In 2009, Oklahoma Rep. Mike Ritze proposed legislation for a privately funded monument of the Ten Commandments, to be placed on the Oklahoma State Capitol grounds. The proposal received bi-partisan support from both the state House of Representatives and the Senate, with former Democratic Gov. Brad Henry signing the bill into law. The law specifically authorized First Liberty Institute to prepare and present a legal defense of the monument.
Ritze and his family paid approximately $10,000 to have the 6-foot-tall monument built and installed. The monument is modeled after the Ten Commandments Monument displayed outside the Texas state Capitol. In the 2004 case of Van Orden v. Perry the U.S. Supreme Court held that the Texas Ten Commandments monument was constitutional. First Liberty Institute participated in this case, serving alongside the attorney general of Texas, and argued that the overwhelming majority of courts in the United States ruled in favor of identical monuments and that the Oklahoma Supreme Court approved the public display of a fifty-foot lighted cross. However, despite this overwhelming body of law, the Oklahoma Supreme Court ruled that the Ten Commandments monument is unconstitutional under the Oklahoma Constitution. The Oklahoma Supreme Court failed to explain why a fifty-foot lighted cross was permissible but small Ten Commandments monument is not.
In August 2013, the ACLU filed a state court lawsuit (Prescott v. Oklahoma Capitol Preservation Commission) seeking the removal of the Ten Commandments monument from the Oklahoma state capitol grounds.
In June 2014, a First Liberty attorney appeared before an Oklahoma state court, alongside attorneys from the office of the Oklahoma Attorney General, in support of a motion for summary judgment in favor of the Ten Commandments monument. A judge ruled the monument to be constitutional in October 2014, but the ACLU appealed the case.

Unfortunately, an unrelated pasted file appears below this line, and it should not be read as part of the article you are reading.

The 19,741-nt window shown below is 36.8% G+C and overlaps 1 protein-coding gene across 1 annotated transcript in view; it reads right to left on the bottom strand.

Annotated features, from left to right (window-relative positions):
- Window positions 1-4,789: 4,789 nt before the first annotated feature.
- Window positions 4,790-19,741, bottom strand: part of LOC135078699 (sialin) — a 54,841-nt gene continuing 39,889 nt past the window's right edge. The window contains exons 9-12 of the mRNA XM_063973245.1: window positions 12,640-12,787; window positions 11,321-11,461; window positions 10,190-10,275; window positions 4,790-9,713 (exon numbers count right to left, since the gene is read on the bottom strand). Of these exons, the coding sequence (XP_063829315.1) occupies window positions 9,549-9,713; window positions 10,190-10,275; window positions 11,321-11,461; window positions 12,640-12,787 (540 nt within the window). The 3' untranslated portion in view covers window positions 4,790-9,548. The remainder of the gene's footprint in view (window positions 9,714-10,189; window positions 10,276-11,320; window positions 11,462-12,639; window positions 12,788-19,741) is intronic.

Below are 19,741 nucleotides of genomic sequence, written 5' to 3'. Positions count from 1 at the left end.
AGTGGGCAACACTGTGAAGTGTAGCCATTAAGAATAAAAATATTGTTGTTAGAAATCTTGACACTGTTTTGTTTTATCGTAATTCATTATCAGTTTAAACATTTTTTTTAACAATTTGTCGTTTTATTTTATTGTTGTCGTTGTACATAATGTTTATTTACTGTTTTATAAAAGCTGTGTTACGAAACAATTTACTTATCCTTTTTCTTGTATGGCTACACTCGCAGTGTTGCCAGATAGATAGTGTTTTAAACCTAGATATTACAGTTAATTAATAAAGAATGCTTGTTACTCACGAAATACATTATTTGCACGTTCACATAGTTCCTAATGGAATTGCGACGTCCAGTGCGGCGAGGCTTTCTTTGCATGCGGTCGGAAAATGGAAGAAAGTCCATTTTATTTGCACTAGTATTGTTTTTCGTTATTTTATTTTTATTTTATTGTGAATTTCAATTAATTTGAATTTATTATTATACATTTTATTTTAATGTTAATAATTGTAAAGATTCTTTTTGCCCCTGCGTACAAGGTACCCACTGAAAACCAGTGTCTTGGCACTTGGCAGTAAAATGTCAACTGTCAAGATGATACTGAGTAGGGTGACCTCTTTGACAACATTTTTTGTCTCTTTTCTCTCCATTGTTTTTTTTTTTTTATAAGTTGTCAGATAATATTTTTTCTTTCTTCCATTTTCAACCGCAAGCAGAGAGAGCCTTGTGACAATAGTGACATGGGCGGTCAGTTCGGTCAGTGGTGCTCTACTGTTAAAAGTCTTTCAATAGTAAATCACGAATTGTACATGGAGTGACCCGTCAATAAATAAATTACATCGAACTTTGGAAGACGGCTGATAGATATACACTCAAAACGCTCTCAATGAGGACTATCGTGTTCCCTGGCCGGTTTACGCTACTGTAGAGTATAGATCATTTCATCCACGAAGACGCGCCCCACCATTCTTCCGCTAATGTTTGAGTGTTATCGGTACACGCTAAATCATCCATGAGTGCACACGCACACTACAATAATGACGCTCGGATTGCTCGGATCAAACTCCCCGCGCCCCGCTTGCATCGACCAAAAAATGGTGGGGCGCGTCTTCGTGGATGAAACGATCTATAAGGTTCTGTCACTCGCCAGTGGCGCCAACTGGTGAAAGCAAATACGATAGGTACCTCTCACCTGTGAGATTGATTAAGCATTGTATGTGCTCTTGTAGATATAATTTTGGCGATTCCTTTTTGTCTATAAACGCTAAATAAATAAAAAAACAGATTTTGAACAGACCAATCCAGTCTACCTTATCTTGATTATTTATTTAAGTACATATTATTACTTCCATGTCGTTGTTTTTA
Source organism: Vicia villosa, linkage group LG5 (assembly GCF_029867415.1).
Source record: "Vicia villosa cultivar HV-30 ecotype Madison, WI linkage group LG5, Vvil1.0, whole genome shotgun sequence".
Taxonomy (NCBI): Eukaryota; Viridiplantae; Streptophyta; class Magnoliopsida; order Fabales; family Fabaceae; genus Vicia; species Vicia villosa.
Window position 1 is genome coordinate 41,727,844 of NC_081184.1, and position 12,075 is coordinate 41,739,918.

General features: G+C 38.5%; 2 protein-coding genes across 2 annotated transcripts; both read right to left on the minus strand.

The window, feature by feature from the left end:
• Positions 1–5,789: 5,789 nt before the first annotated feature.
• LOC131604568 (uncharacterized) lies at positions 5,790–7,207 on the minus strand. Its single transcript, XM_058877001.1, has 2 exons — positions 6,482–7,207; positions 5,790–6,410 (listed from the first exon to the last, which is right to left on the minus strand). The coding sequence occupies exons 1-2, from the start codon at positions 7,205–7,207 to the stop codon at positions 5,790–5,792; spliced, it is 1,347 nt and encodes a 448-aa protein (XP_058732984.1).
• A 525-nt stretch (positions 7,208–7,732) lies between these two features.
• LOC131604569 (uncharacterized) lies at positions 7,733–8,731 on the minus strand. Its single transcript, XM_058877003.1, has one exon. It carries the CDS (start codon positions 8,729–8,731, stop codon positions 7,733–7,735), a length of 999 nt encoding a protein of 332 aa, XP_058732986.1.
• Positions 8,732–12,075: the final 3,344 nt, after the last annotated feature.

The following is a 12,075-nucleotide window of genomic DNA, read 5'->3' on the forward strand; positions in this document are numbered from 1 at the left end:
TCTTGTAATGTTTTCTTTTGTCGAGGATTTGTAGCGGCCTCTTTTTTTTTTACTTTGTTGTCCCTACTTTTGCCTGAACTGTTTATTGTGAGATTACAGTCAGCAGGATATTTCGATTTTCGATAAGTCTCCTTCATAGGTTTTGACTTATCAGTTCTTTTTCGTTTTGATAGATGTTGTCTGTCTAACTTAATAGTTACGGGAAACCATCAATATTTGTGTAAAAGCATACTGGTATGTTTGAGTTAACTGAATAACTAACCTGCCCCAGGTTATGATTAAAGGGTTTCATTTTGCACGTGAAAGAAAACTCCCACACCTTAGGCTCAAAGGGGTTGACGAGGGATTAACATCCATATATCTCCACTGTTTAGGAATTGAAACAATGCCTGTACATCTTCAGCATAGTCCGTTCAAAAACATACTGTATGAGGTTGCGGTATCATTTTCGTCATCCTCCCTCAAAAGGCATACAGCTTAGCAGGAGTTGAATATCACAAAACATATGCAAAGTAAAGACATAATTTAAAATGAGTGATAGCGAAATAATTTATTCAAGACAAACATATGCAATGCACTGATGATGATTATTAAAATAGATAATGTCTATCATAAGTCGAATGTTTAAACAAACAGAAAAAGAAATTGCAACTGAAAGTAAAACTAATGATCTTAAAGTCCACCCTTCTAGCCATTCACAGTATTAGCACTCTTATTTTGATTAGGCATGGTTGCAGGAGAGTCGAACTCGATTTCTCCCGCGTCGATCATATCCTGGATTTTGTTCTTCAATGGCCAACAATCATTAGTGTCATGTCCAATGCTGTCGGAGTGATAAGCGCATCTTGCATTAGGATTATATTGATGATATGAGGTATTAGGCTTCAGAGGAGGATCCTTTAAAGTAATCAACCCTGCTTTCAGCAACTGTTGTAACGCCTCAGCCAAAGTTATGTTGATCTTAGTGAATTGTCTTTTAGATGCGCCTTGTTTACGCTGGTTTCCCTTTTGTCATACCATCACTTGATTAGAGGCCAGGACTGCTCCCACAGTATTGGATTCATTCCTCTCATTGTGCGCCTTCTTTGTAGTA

On June 30, 2015, the Oklahoma Supreme Court ruled that the monument was unconstitutional, completely disregarding the Oklahoma legislation establishing the monument, which recognizes:
Additionally, the ruling is inconsistent with previous Oklahoma case law, which permitted the construction of a 50-foot-tall lighted cross on Oklahoma public property.
“The Court’s ‘opinion’ completely ignores—fails to even reference—many, many decades of the Court’s own legal precedent,” said Hiram Sasser, First Liberty Institute Deputy Chief Counsel – Litigation. “Never before has the Oklahoma Supreme Court ruled against a passive display with religious content, much less a Ten Commandments monument with a secular purpose.”
“What they’ve disregarded entirely is the connection of the Ten Commandments to our codes of law,” Oklahoma Attorney General Scott said in a Hannity interview. “Clearly there is a purpose here that is different than establishing a particular religion.”
Immediately following the release of the Oklahoma Supreme Court opinion, Attorney General Pruitt filed a motion for rehearing. In July 2015, the court denied the motion.